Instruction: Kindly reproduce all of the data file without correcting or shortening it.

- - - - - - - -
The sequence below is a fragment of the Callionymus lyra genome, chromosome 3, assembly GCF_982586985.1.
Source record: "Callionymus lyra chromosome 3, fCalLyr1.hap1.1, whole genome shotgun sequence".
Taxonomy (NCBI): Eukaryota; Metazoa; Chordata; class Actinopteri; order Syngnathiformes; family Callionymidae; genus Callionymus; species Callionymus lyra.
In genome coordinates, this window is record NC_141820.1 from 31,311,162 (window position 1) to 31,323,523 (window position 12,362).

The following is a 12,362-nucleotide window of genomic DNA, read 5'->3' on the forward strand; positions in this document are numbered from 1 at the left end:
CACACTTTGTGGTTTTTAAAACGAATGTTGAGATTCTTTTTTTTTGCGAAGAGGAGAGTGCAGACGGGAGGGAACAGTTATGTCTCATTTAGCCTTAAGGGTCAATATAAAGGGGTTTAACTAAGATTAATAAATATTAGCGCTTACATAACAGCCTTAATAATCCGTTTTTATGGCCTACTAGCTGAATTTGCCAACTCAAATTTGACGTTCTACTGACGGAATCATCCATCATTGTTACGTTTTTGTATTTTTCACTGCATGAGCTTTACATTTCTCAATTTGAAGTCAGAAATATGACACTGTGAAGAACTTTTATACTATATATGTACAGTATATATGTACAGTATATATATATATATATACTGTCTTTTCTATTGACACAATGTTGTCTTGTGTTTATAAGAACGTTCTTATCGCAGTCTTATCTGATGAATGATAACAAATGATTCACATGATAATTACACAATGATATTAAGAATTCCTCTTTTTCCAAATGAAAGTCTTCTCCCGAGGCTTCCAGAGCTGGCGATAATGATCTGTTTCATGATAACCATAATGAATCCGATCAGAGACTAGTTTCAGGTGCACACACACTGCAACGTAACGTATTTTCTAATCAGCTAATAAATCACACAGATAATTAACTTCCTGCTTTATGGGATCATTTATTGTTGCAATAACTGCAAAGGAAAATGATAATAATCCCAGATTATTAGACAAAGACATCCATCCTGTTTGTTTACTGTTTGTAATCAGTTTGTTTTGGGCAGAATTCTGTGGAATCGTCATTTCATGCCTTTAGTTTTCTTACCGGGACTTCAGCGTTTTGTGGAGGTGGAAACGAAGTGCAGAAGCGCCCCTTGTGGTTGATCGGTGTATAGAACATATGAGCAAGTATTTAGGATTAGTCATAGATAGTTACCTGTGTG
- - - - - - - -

The sequence below is a fragment of the Callionymus lyra genome, chromosome 3, assembly GCF_982586985.1.
Source record: "Callionymus lyra chromosome 3, fCalLyr1.hap1.1, whole genome shotgun sequence".
Taxonomy (NCBI): Eukaryota; Metazoa; Chordata; class Actinopteri; order Syngnathiformes; family Callionymidae; genus Callionymus; species Callionymus lyra.
In genome coordinates, this window is record NC_141820.1 from 31,311,162 (window position 1) to 31,323,523 (window position 12,362).

The following is a 12,362-nucleotide window of genomic DNA, read 5'->3' on the forward strand; positions in this document are numbered from 1 at the left end:
CACACTTTGTGGTTTTTAAAACGAATGTTGAGATTCTTTTTTTTTGCGAAGAGGAGAGTGCAGACGGGAGGGAACAGTTATGTCTCATTTAGCCTTAAGGGTCAATATAAAGGGGTTTAACTAAGATTAATAAATATTAGCGCTTACATAACAGCCTTAATAATCCGTTTTTATGGCCTACTAGCTGAATTTGCCAACTCAAATTTGACGTTCTACTGACGGAATCATCCATCATTGTTACGTTTTTGTATTTTTCACTGCATGAGCTTTACATTTCTCAATTTGAAGTCAGAAATATGACACTGTGAAGAACTTTTATACTATATATGTACAGTATATATGTACAGTATATATATATATATATACTGTCTTTTCTATTGACACAATGTTGTCTTGTGTTTATAAGAACGTTCTTATCGCAGTCTTATCTGATGAATGATAACAAATGATTCACATGATAATTACACAATGATATTAAGAATTCCTCTTTTTCCAAATGAAAGTCTTCTCCCGAGGCTTCCAGAGCTGGCGATAATGATCTGTTTCATGATAACCATAATGAATCCGATCAGAGACTAGTTTCAGGTGCACACACACTGCAACGTAACGTATTTTCTAATCAGCTAATAAATCACACAGATAATTAACTTCCTGCTTTATGGGATCATTTATTGTTGCAATAACTGCAAAGGAAAATGATAATAATCCCAGATTATTAGACAAAGACATCCATCCTGTTTGTTTACTGTTTGTAATCAGTTTGTTTTGGGCAGAATTCTGTGGAATCGTCATTTCATGCCTTTAGTTTTCTTACCGGGACTTCAGCGTTTTGTGGAGGTGGAAACGAAGTGCAGAAGCGCCCCTTGTGGTTGATCGGTGTATAGAACATATGAGCAAGTATTTAGGATTAGTCATAGATAGTTACCTGTGTG